The Apple Training Series: iWork ’08

Apple Training Series: iWork ‘08
by Richard Harrington and RHED Pixel

Peachpit Press
ISBN-13: 978-0-321-50185-1
ISBN-10: 0-321-50185-3
418 pages, paper, full color
US: $39.99, CAN: $45.99, UK: £28.99

Apple’s iWork applications are quite easy to use. However, if users want to go beyond the meager instructions given in the little pamphlets that come in the box with the software, Apple Training Series: iWork ‘08 is a great way to extend their knowledge of the software.

The applications in the iWork suite are designed to be easy to use from the get-go. Install, launch, poke around a little, do a little dragging and dropping, enter some text, and …Shazam!.. get surprisingly good results. However, the ease with which users can use the software initially might prevent many from realizing the full potential of the iWork apps. Working through the lessons in Harrington’s manual, The Apple Training Series: iWork ’08, will take users to the next level.

Reviewer’s Note: The author and copyright holder of The Apple Training Series: iWork ’08 is Richard Harrington. RHED Pixel, shown as co-author on the book cover and title page, is a visual communications company that Harrington owns. I mention it here to warn that it is probably not a good idea to name your first born RHED, as intriguing as the name sounds.

Although the iWork suite of applications consists of Keynote, Pages, and Numbers, The Apple Training Series: iWork ’08 incorporates the use of other Apple software into the lessons. Apple justifiably takes pride in the way its software applications work together seamlessly, and that is definitely in evidence here. Applications such as Address Book, GarageBand, iTunes, iWeb, QuickTime, Automator, iPhoto, and Aperture, are integrated into the workflow of relevant projects. A .Mac account is recommended for completing some of the lessons. Importing data from non-Apple applications such as Microsoft Word and Powerpoint, and making use of Adobe Photoshop are also covered – no nepotism here.

As part of the Apple-Certified Training Series, this book and the accompanying DVD-ROM lesson files are part of the official curriculum of Apple’s training and certification program. Each lesson contains step-by-step instructions for attaining the desired results. Each tutorial provides an estimate of the time needed to complete it. Each tutorial ends with lesson-review questions with answers right below rather than at the back of the book.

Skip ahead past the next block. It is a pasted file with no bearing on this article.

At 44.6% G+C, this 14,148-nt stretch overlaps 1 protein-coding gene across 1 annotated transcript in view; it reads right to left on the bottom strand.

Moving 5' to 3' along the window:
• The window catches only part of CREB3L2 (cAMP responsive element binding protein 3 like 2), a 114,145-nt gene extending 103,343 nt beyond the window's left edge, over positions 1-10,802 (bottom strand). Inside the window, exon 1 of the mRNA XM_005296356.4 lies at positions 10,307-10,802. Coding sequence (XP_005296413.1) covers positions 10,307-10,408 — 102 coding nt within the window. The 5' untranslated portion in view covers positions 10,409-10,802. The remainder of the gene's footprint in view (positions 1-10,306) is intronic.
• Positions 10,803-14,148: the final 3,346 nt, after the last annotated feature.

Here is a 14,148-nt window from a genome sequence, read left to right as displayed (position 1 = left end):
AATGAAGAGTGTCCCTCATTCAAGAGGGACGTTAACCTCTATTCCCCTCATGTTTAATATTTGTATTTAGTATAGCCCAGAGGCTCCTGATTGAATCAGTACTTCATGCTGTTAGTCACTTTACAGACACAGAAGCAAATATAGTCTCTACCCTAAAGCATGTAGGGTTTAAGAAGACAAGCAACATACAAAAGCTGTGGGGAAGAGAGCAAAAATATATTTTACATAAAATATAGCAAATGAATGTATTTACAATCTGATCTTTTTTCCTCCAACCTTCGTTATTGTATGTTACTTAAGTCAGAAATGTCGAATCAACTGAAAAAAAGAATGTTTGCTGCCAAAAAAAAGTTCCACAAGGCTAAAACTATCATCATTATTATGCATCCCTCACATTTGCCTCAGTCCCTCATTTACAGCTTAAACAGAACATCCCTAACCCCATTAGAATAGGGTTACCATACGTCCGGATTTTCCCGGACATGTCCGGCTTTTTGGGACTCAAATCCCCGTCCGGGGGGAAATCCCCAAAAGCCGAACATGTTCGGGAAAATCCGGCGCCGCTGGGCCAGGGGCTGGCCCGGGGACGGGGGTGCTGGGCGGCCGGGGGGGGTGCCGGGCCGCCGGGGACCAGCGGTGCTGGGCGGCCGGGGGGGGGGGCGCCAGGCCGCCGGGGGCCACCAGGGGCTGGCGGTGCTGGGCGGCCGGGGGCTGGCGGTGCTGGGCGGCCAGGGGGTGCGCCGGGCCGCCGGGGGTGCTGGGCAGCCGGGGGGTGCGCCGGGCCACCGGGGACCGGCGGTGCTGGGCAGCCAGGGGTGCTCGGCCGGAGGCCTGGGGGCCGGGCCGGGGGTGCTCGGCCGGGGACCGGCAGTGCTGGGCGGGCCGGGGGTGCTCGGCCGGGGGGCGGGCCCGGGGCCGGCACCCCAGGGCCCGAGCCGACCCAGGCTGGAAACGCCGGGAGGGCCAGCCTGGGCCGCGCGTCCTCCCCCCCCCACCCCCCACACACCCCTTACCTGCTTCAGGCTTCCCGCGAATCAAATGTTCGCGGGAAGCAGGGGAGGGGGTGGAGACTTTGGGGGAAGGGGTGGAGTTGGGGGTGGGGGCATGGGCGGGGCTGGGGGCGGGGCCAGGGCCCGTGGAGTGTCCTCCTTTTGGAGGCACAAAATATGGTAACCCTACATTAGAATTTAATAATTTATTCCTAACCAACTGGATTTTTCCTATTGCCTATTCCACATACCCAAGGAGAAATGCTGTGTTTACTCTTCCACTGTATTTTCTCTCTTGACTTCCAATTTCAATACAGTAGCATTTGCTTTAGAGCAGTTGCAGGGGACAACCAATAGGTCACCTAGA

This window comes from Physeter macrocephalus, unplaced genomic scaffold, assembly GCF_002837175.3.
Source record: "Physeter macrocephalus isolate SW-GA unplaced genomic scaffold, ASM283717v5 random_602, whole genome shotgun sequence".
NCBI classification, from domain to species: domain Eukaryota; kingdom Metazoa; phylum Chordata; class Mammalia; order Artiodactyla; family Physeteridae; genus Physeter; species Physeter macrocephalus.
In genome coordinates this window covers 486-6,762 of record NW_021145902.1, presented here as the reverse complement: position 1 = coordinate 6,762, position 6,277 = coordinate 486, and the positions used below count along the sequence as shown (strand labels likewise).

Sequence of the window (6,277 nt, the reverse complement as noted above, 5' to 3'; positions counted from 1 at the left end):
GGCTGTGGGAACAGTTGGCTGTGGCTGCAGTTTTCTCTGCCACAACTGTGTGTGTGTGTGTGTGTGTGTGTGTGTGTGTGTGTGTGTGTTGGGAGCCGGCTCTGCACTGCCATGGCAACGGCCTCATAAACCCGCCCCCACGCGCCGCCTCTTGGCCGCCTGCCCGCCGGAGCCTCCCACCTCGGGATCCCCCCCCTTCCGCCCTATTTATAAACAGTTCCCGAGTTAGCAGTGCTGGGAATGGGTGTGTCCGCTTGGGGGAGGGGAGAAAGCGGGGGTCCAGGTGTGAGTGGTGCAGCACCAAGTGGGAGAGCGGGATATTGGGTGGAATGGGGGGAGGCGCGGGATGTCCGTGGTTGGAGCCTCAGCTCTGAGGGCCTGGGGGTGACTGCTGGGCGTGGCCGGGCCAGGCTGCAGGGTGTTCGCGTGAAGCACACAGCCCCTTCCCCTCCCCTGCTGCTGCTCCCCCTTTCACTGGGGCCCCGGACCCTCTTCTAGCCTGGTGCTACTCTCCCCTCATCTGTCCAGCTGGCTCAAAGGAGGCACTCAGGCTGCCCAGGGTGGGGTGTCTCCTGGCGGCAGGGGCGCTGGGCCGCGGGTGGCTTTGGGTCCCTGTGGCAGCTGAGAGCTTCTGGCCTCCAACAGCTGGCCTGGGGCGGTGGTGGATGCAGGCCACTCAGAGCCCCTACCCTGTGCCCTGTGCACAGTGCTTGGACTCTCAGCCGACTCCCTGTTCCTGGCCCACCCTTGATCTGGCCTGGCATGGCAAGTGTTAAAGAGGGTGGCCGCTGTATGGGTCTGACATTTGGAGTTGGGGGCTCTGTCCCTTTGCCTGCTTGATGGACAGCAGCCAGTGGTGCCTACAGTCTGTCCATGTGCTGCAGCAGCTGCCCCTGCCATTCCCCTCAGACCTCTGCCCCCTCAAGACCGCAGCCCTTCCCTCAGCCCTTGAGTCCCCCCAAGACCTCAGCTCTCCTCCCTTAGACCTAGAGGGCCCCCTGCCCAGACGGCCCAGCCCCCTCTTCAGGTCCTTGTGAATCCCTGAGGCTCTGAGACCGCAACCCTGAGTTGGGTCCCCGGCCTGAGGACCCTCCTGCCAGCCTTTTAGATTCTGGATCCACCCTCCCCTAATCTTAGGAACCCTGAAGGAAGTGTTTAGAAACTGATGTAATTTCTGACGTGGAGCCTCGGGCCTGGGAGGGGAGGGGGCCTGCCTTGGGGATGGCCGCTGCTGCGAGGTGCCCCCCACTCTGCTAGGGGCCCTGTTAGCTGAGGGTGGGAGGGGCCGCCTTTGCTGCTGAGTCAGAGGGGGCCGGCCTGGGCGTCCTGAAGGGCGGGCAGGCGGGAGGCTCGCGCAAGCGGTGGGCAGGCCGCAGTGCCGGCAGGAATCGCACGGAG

The DVD-ROM that accompanies The Apple Training Series: iWork ’08 is well organized, with folders and subfolders clearly labeled with corresponding lesson numbers. The disk is meant to be copied to a user’s hard drive for easy access to the contents while working through the lessons. The back cover of the book suggests that there also is a companion website but I was unable to access it even after registering the product with Peachpit. As the book was just released, perhaps the website will show up in due time.

The Apple Training Series: iWork ’08 is a pretty serious read, with lots of valuable training for readers with a desire to expand their expertise. The total estimated time to complete lessons 1 – 12 and bonus lessons 13 and 14 on the DVD-ROM is given as 21 hours.

Though not mandatory, it seemed like this book was meant to be worked through from start to finish, rather than jumping to later sections. Some of the skills presented in early lessons (which are devoted to Keynote) seemed to be called into use in later lessons dealing with the other applications. The Apple Training Series: iWork ’08 is best viewed as a textbook, with skills being built sequentially, rather than as the type of tutorial that can be flipped open at any page. Used as a textbook, the reader is more likely to learn to take full advantage of all that iWork has to offer. With diligence comes expertise.

Anyone who has seen a Steve Jobs Keynote Address at Macworld Expo, produced using, umm, Keynote, knows that the application is capable of producing informative and interesting presentations of the highest professional quality. Lessons 1 – 6 are designed to help users achieve similar results. Of the three iWork applications, Keynote may be the most demanding to master and it receives the most coverage in The Apple Training Series: iWork ’08.

Lessons 1 and 2 cover creating a basic presentation, adding media, including still photos, video, and sound. Small but important points are in evidence, such as the need for fonts used in the presentation to also be installed on the machine to be utilized for presentation. Neglecting things like this could lead to a big oops, if a user created a presentation on his desktop machine, then transferred it to a laptop without giving it a trial run before the big day. Good to know that The Apple Training Series: iWork ’08 is trying to keep users from making common errors like this.